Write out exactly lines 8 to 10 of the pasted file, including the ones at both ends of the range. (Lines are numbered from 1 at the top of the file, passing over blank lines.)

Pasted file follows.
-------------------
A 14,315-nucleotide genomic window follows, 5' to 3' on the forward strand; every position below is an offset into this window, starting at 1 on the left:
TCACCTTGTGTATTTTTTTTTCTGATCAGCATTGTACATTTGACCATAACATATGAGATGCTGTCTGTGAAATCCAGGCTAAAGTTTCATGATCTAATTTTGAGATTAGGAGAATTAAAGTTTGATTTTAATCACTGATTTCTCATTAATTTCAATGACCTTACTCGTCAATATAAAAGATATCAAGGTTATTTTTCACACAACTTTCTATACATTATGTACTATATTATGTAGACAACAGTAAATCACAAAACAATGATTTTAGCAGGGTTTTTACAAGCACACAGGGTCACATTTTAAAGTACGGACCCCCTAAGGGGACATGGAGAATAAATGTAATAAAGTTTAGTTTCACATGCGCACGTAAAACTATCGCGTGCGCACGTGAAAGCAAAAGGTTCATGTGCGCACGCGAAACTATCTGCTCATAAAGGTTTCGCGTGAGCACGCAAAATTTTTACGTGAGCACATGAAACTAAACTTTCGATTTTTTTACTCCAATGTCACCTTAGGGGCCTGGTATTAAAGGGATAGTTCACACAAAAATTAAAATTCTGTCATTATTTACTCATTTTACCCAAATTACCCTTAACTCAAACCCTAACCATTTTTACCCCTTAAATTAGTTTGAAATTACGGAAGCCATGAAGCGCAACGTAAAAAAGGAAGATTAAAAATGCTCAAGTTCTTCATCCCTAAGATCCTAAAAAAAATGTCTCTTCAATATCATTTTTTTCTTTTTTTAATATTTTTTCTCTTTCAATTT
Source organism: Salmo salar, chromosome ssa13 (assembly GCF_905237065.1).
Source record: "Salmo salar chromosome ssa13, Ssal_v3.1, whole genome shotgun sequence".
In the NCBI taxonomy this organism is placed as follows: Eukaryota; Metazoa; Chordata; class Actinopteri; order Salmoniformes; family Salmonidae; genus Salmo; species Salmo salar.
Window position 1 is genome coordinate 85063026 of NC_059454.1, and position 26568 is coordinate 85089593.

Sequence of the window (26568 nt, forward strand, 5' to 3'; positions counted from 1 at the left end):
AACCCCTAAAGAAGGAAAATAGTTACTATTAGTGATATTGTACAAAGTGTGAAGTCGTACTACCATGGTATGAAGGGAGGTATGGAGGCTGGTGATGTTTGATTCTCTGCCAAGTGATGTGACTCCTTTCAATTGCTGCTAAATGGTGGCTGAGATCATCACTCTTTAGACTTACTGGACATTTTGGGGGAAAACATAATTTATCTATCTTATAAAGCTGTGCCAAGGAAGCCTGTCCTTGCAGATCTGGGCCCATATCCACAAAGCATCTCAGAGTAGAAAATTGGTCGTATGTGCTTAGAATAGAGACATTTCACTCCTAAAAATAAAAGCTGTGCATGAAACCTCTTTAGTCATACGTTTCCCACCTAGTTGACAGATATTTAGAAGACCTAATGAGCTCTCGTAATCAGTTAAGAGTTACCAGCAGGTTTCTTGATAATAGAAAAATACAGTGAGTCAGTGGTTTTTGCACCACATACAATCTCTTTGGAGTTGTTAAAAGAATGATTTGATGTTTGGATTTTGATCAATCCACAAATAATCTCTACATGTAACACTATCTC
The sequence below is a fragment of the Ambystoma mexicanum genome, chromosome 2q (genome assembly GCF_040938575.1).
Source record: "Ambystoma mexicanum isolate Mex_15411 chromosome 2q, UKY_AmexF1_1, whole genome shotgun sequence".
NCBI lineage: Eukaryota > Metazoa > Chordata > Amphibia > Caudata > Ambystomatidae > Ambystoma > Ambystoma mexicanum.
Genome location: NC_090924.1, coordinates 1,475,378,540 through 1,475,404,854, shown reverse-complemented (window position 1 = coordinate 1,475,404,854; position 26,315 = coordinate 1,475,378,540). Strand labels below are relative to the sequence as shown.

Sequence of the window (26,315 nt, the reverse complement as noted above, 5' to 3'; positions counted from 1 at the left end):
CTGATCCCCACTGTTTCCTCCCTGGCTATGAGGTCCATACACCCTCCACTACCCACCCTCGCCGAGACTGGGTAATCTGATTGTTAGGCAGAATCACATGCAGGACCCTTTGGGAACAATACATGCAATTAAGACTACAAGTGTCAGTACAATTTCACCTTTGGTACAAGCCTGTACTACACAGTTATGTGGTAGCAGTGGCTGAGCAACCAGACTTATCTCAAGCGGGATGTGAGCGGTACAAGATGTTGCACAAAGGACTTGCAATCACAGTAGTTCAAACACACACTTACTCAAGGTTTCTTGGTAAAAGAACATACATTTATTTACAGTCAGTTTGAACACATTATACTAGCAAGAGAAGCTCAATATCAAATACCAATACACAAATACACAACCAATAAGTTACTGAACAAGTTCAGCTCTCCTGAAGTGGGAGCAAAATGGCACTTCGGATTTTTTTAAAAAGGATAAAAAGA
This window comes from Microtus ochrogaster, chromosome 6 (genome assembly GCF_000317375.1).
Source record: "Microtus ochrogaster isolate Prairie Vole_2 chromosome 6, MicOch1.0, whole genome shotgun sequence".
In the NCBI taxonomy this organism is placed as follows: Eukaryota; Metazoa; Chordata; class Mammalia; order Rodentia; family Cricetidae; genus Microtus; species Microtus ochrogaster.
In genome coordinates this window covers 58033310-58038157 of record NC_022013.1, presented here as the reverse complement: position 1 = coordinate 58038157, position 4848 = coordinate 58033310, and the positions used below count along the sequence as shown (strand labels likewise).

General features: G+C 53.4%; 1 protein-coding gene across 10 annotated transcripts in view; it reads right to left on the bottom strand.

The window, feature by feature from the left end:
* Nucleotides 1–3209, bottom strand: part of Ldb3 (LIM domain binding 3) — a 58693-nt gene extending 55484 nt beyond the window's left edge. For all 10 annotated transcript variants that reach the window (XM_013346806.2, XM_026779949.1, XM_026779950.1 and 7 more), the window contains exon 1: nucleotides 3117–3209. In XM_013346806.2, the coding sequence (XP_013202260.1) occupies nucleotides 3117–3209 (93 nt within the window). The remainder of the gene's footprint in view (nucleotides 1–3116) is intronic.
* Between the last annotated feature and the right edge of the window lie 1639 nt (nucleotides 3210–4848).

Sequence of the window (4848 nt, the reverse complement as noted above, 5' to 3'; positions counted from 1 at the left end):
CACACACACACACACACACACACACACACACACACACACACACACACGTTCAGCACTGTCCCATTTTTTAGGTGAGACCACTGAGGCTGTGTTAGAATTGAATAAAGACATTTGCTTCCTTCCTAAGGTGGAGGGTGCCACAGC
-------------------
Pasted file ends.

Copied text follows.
AACCCCTAAAGAAGGAAAATAGTTACTATTAGTGATATTGTACAAAGTGTGAAGTCGTACTACCATGGTATGAAGGGAGGTATGGAGGCTGGTGATGTTTGATTCTCTGCCAAGTGATGTGACTCCTTTCAATTGCTGCTAAATGGTGGCTGAGATCATCACTCTTTAGACTTACTGGACATTTTGGGGGAAAACATAATTTATCTATCTTATAAAGCTGTGCCAAGGAAGCCTGTCCTTGCAGATCTGGGCCCATATCCACAAAGCATCTCAGAGTAGAAAATTGGTCGTATGTGCTTAGAATAGAGACATTTCACTCCTAAAAATAAAAGCTGTGCATGAAACCTCTTTAGTCATACGTTTCCCACCTAGTTGACAGATATTTAGAAGACCTAATGAGCTCTCGTAATCAGTTAAGAGTTACCAGCAGGTTTCTTGATAATAGAAAAATACAGTGAGTCAGTGGTTTTTGCACCACATACAATCTCTTTGGAGTTGTTAAAAGAATGATTTGATGTTTGGATTTTGATCAATCCACAAATAATCTCTACATGTAACACTATCTC
The sequence below is a fragment of the Ambystoma mexicanum genome, chromosome 2q (genome assembly GCF_040938575.1).
Source record: "Ambystoma mexicanum isolate Mex_15411 chromosome 2q, UKY_AmexF1_1, whole genome shotgun sequence".